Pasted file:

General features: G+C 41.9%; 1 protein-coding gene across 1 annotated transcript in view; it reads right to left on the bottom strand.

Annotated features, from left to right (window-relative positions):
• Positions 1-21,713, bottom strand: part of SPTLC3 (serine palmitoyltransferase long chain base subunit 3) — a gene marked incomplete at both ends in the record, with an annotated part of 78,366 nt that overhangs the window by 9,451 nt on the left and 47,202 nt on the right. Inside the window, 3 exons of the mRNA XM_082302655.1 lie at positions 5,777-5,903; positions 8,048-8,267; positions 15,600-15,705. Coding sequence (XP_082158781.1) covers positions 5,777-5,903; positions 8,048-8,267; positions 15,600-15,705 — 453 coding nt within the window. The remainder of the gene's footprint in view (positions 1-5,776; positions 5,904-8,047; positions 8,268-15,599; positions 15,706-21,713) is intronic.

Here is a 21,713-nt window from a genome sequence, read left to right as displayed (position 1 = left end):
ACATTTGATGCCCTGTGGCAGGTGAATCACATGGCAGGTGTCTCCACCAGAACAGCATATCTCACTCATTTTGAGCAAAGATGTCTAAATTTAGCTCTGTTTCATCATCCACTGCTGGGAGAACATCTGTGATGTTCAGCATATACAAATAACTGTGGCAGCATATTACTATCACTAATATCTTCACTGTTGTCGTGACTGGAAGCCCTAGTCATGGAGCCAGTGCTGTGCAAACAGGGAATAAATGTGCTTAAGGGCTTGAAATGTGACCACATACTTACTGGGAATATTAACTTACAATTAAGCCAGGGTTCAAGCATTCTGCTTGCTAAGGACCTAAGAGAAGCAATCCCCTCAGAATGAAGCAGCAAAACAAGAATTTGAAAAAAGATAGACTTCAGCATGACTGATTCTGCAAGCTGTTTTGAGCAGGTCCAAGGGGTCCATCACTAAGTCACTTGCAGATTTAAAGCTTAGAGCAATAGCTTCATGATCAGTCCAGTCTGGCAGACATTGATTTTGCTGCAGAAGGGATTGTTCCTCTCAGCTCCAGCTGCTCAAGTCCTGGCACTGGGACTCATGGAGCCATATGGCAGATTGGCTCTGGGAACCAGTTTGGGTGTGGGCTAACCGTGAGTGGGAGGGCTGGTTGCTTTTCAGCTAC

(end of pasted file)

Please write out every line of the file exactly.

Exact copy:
General features: G+C 41.9%; 1 protein-coding gene across 1 annotated transcript in view; it reads right to left on the bottom strand.

Annotated features, from left to right (window-relative positions):
• Positions 1-21,713, bottom strand: part of SPTLC3 (serine palmitoyltransferase long chain base subunit 3) — a gene marked incomplete at both ends in the record, with an annotated part of 78,366 nt that overhangs the window by 9,451 nt on the left and 47,202 nt on the right. Inside the window, 3 exons of the mRNA XM_082302655.1 lie at positions 5,777-5,903; positions 8,048-8,267; positions 15,600-15,705. Coding sequence (XP_082158781.1) covers positions 5,777-5,903; positions 8,048-8,267; positions 15,600-15,705 — 453 coding nt within the window. The remainder of the gene's footprint in view (positions 1-5,776; positions 5,904-8,047; positions 8,268-15,599; positions 15,706-21,713) is intronic.

Here is a 21,713-nt window from a genome sequence, read left to right as displayed (position 1 = left end):
ACATTTGATGCCCTGTGGCAGGTGAATCACATGGCAGGTGTCTCCACCAGAACAGCATATCTCACTCATTTTGAGCAAAGATGTCTAAATTTAGCTCTGTTTCATCATCCACTGCTGGGAGAACATCTGTGATGTTCAGCATATACAAATAACTGTGGCAGCATATTACTATCACTAATATCTTCACTGTTGTCGTGACTGGAAGCCCTAGTCATGGAGCCAGTGCTGTGCAAACAGGGAATAAATGTGCTTAAGGGCTTGAAATGTGACCACATACTTACTGGGAATATTAACTTACAATTAAGCCAGGGTTCAAGCATTCTGCTTGCTAAGGACCTAAGAGAAGCAATCCCCTCAGAATGAAGCAGCAAAACAAGAATTTGAAAAAAGATAGACTTCAGCATGACTGATTCTGCAAGCTGTTTTGAGCAGGTCCAAGGGGTCCATCACTAAGTCACTTGCAGATTTAAAGCTTAGAGCAATAGCTTCATGATCAGTCCAGTCTGGCAGACATTGATTTTGCTGCAGAAGGGATTGTTCCTCTCAGCTCCAGCTGCTCAAGTCCTGGCACTGGGACTCATGGAGCCATATGGCAGATTGGCTCTGGGAACCAGTTTGGGTGTGGGCTAACCGTGAGTGGGAGGGCTGGTTGCTTTTCAGCTAC